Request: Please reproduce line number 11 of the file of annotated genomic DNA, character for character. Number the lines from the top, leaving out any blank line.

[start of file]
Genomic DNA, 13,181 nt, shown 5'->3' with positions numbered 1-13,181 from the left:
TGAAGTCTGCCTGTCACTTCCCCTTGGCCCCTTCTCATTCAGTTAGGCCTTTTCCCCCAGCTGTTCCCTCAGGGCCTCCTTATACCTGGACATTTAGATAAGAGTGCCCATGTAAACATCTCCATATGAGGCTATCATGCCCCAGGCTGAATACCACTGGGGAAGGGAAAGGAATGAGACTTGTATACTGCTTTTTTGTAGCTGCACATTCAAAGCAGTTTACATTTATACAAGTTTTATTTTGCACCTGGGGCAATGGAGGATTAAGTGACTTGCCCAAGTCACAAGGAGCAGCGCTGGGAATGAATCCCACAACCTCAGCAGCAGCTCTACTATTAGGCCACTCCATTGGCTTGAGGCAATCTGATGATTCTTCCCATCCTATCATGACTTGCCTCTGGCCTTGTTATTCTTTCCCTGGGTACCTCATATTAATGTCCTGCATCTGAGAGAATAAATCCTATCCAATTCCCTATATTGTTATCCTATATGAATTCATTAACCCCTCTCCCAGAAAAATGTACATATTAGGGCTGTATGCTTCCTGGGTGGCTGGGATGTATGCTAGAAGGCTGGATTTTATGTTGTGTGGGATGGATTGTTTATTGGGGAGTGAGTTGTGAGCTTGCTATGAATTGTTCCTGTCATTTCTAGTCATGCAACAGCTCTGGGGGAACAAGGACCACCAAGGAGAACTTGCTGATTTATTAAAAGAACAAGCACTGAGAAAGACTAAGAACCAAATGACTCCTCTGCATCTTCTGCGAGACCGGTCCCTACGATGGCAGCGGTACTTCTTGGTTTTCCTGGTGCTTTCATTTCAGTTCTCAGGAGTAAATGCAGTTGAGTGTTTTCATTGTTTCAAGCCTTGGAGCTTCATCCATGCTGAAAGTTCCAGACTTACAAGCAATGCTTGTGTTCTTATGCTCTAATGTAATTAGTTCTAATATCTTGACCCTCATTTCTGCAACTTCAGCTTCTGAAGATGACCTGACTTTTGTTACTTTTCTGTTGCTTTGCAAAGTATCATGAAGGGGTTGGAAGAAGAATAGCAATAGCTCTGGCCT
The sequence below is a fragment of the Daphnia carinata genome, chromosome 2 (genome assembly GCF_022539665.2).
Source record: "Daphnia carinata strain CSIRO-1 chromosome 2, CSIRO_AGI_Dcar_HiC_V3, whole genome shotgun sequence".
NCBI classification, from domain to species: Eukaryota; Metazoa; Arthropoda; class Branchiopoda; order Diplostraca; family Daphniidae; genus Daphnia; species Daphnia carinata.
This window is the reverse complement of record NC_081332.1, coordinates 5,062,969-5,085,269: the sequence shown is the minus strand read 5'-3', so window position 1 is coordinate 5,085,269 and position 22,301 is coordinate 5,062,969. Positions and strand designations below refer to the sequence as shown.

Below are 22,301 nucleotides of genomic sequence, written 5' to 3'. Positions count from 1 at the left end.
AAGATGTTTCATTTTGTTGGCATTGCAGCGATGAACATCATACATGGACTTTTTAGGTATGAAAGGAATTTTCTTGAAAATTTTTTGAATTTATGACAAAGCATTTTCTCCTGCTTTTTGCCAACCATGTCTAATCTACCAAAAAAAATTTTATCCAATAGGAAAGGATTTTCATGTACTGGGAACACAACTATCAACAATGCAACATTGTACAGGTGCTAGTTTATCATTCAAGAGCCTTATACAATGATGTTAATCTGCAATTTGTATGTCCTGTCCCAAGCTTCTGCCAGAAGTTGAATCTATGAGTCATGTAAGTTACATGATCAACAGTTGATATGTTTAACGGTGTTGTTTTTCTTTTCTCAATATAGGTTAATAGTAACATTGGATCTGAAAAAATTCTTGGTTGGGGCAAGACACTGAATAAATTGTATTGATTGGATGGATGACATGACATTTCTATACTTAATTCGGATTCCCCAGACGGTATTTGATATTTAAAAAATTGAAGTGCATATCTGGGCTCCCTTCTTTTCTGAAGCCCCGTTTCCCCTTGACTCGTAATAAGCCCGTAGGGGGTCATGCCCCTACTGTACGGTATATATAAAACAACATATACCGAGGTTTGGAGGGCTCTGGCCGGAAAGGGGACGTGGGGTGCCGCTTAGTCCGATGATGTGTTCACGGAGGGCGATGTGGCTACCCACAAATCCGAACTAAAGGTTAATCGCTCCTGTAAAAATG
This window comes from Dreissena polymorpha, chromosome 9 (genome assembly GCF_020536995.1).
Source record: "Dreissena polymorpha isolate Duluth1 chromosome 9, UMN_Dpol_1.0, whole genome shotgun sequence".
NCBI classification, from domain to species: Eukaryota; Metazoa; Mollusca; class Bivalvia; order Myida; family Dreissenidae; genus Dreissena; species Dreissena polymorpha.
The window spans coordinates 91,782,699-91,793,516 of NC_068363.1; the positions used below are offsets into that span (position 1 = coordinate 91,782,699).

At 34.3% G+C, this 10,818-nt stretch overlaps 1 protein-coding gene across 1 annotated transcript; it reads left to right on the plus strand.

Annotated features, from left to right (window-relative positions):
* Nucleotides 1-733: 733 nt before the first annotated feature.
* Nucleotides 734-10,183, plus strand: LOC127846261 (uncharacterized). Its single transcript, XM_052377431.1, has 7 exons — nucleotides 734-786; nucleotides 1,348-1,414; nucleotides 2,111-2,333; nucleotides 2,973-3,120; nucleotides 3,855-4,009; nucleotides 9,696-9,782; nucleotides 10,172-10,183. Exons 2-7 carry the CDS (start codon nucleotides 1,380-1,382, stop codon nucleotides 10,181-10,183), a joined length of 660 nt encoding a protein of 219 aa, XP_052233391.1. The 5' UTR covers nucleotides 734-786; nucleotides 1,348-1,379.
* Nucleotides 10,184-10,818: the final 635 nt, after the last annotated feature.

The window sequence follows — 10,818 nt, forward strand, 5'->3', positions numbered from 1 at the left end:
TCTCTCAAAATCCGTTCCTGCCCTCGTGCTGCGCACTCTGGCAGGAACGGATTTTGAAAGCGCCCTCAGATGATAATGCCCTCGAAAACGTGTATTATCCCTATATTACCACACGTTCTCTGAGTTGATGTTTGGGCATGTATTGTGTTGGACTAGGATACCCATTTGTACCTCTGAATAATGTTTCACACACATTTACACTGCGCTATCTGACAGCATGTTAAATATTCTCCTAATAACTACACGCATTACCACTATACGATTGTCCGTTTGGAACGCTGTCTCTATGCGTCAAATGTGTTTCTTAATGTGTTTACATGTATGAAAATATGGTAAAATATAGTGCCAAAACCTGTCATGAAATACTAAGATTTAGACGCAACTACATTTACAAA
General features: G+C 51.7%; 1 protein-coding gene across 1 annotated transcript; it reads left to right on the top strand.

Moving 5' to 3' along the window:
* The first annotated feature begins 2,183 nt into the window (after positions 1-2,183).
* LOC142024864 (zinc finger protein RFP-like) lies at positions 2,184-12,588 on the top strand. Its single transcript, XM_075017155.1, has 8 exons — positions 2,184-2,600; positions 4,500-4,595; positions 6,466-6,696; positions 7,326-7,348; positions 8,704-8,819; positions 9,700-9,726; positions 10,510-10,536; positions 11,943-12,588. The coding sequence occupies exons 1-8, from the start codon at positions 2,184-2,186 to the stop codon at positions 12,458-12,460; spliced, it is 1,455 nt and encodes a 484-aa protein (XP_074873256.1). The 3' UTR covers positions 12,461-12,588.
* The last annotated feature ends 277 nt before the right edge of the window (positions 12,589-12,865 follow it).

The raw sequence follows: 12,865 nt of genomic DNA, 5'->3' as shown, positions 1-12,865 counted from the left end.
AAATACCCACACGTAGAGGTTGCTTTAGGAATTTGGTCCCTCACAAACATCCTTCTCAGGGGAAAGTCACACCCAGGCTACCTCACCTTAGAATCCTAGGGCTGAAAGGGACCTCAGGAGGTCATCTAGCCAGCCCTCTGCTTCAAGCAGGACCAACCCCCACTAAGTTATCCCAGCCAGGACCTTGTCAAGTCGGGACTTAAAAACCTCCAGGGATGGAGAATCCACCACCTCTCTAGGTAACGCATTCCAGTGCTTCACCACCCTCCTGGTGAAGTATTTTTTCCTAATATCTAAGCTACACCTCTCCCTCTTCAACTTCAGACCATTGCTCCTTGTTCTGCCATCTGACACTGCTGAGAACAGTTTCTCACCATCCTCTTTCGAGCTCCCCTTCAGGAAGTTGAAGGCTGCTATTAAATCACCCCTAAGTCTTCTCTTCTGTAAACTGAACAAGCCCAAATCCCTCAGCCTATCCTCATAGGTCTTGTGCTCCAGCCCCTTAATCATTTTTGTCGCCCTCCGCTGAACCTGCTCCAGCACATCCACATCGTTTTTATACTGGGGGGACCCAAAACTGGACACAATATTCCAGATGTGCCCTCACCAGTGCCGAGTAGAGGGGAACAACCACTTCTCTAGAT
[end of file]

NCBI classification, from domain to species: Eukaryota; Metazoa; Mollusca; class Bivalvia; order Myida; family Dreissenidae; genus Dreissena; species Dreissena polymorpha.